As drought and rising food prices take their toll families are eating the seeds they should plant in Burkina Faso

Thousands seek refuge in neighbouring countries

In Burkina Faso, “The drought and rising food prices have taken their toll. Many families have had to sell their livestock to cover their household food needs or they are eating the seeds that they should plant for the next season,”  the United Nations humanitarian chief alerted.  There is a need “to respond rapidly to the food and nutrition crisis in Burkina Faso, which is affecting some 2.8 million people,” the Under-Secretary-General for Humanitarian Affairs and Emergency Relief Coordinator, Valerie Amos, said on 23 May at the end of a two-day visit to the country.

Burkina Faso is part of the Sahel region, in which there are currently 15 million people facing food insecurity. The region stretches from the Atlantic Ocean to the Red Sea, and includes Chad, Mali, Mauritania, Niger, and the northern regions of Cameroon, Nigeria and Senegal.

Also 60,000 Malian Refugees in Burkina Faso in Need of Assistance

According to a news release issued by the Office for the Coordination of Humanitarian Affairs (OCHA), which Amos heads, there are also some 60,000 Malian refugees in the country in need of assistance. Apart from the humanitarian situation and a recent military coup, Mali has also experienced renewed fighting in its north, between Government forces and Tuareg rebels.

In addition to her meetings with Burkina Faso’s President Blaise Compaore and other officials, with whom she discussed the Government’s response plans, and a review of the current efforts of humanitarian agencies based in the country, Amos also met some of the Malian refugees located in a camp in the city of Mentanao, the UN reported.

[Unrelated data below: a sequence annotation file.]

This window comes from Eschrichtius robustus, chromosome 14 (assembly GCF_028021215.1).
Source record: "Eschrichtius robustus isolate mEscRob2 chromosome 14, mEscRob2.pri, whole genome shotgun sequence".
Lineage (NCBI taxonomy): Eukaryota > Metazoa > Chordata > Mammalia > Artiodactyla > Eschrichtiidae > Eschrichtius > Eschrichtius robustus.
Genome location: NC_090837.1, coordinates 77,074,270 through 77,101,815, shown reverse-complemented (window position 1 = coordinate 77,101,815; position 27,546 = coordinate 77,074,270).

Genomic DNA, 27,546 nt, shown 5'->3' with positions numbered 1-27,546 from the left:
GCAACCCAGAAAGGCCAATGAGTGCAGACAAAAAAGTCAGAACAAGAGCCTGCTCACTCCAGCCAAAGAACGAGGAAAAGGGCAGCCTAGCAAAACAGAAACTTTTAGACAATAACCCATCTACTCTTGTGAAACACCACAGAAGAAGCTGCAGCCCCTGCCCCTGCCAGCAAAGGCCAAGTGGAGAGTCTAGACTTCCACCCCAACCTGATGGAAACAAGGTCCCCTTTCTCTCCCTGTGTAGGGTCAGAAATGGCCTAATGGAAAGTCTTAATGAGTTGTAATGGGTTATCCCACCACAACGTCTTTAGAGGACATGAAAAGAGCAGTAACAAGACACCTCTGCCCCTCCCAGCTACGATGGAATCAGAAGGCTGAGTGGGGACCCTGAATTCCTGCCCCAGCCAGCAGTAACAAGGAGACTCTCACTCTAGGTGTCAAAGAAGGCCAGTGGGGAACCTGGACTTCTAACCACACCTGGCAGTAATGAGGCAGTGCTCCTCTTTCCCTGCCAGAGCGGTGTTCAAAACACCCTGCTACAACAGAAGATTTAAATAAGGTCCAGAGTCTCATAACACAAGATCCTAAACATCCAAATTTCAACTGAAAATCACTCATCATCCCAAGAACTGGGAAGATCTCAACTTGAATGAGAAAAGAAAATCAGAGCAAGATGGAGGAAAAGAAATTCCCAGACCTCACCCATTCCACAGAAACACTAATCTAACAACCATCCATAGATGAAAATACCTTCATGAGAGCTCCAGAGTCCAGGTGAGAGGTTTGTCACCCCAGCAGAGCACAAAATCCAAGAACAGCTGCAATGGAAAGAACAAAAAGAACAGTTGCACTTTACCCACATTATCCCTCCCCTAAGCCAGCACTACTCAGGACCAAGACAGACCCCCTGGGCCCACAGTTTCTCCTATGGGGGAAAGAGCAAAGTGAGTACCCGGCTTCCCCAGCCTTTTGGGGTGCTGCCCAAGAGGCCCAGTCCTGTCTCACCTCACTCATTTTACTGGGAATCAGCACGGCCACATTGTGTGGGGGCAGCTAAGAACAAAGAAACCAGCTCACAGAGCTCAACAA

Sharing the Little They Have

“While they are very appreciative of the people and Government of Burkina Faso, they are worried about a number of things,” she said, citing the limited water and sanitation facilities, the quality and type of food, and the need for schools for young people.

“I was pleased to see that the people in the local communities, who are sharing the little they have, are also being helped.”

Amos underlined the importance of shifting from response measures to implementing policies that will strengthen the country’s economy and better prepare it for future crises.

She welcomed the Government’s approach to address the crisis, which includes improving water conservation, making irrigation systems more efficient, increasing agriculture output through better fertilization and seed choices, and improving livestock management.

“The focus is on bridging the gap between relief efforts now and longer-term development initiatives, and we need the resources to do it,” the humanitarian chief said.

2012 Human Wrongs Watch

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